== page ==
Clean Machine

Right now I am in a certain northern Ontario town giving a talk about medicine and art. After touring me around all day, my lovely host dropped me at a fancy new gym beside the grocery store. I paid $15, got changed, and then went into the spacious, well equipped weight room, feeling rather pleased with myself. A staff member suddenly appeared, informing me that I was breaking an important club rule. ‘Tank tops are not allowed,’ she said, staring at my sleeveless attire, emblazoned with the words Olympia Las Vegas 2010. ‘You have to wear a t-shirt.’ ‘What?’ I chortled. ‘How else am I supposed to show off my guns?’ (I said this as if I was joking but the message was factual. I often pretend to lie while boldly telling the truth. It’s kind of my thing.) The heavily-clothed staff member was not amused. ‘Some clients could be intimidated,’ she stated. I had never before thought of my shoulders as intimidating, even offensive. I suddenly remembered visiting the Vatican and various churches in Rome, where bare shoulders are forbidden. God knows what you’re wearing, you brazen hussy. And so does Angelica, the anti-armpit Nazi.

Are my shoulders unclean? Perish the thought. Those who know me well understand (and accept?) that I live on the margins of OCD. Not the hand washing 100 times a day kind, but the everything must be in its place kind. I clean secretly, when no one is looking. But only in my own home, not in my office on campus (it holds no interest for me), or my partner’s car or even his office. I don’t care if your house is clean; in fact, I will like it better if it is not. What a breath of fresh air. Or exotically stale air. However, if you want me to help you find better storage solutions or rearrange your furniture, by all means please ask. For I have already been drawing up the blueprints. I just can’t help myself. All that wasted space over the closet in your foyer…oh how I think of it fondly. While sitting in your living room I am fantasizing about throwing all your crap in the garbage, or at least sponging it down. Even as I enjoy your normalcy, I consider how I would live it differently. I figure this is my way of asserting control after experiencing a powerless childhood. Every morning I drink two cups of lemon water (more about that below), I tidy everything, plump the pillows, and walk the perimeter of the condo, just like my cat does whenever she wakes up. I like this reassuring feline ritual. It keeps me calm.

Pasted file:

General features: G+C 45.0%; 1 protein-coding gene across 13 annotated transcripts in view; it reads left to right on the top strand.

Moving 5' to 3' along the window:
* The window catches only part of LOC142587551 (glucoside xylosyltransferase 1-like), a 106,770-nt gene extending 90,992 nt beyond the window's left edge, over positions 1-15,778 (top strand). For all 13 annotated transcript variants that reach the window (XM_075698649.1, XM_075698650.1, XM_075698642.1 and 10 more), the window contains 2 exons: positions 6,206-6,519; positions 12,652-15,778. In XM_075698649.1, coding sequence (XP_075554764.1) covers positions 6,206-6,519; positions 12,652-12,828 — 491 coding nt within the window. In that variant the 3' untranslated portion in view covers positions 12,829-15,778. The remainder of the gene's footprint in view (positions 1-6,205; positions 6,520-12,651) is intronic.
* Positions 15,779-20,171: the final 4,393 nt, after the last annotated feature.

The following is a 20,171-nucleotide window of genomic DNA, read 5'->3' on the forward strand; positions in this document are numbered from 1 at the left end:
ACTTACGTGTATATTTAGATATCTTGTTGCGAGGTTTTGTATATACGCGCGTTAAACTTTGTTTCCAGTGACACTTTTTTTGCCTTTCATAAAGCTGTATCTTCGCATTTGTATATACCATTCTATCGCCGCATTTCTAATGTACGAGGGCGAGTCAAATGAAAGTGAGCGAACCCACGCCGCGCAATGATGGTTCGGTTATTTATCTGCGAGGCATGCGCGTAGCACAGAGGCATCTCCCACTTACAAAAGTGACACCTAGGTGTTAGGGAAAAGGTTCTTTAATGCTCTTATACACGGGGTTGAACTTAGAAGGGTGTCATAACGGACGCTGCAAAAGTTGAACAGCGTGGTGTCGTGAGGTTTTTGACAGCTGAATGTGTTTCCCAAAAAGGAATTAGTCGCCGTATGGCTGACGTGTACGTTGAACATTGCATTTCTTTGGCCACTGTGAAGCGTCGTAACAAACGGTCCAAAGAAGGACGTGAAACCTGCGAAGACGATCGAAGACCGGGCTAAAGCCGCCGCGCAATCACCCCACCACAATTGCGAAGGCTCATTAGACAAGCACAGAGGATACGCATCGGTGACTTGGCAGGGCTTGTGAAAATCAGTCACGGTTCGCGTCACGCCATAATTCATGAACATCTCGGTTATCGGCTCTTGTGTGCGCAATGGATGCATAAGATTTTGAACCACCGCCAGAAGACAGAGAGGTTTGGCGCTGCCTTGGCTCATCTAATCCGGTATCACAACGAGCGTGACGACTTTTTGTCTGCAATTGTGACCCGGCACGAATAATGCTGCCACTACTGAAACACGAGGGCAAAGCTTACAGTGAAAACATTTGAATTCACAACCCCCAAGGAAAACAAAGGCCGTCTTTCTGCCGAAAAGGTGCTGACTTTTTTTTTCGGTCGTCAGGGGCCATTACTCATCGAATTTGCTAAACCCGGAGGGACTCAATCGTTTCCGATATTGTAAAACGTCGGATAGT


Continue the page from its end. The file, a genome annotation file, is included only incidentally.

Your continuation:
About the lemon water: it is part of my new diet, e-mailed to me by the diet coach I hired last week. You will likely be hearing a lot more about her, and a whole lot more about food in the near future. The Queen of my Regime advised me to start with a refreshing cleanse in pill or powder form. Wanting to get my money’s worth, I immediately complied, visiting the natural products store. The salesman recommended a ‘starter cleanse,’ called Renew Life. He cautioned that I would be nauseous for the first few days and should always be near a bathroom. Ugh! I exclaimed. How unpleasant. Then again, maybe this will be a good section in my Feminist Figure Girl book. After all, who doesn’t love to read about intestines and feces? Aside: rhetorical question alert. I am now in the second week of this new cleansing ritual, which focuses on my innards instead of my surroundings, but nothing much is happening. I was not nauseous at the beginning, nor did I begin spewing toxins out my every orifice. At least not that I noticed. I already eat a ton of fibre–my breakfast consists of wheat bran mixed with protein powder and boiling water. Eat it up, yum! My colon was probably already shiny and clean, like a glistening marble counter top. Or at least like the scratched white formica one in my unrenovated kitchen.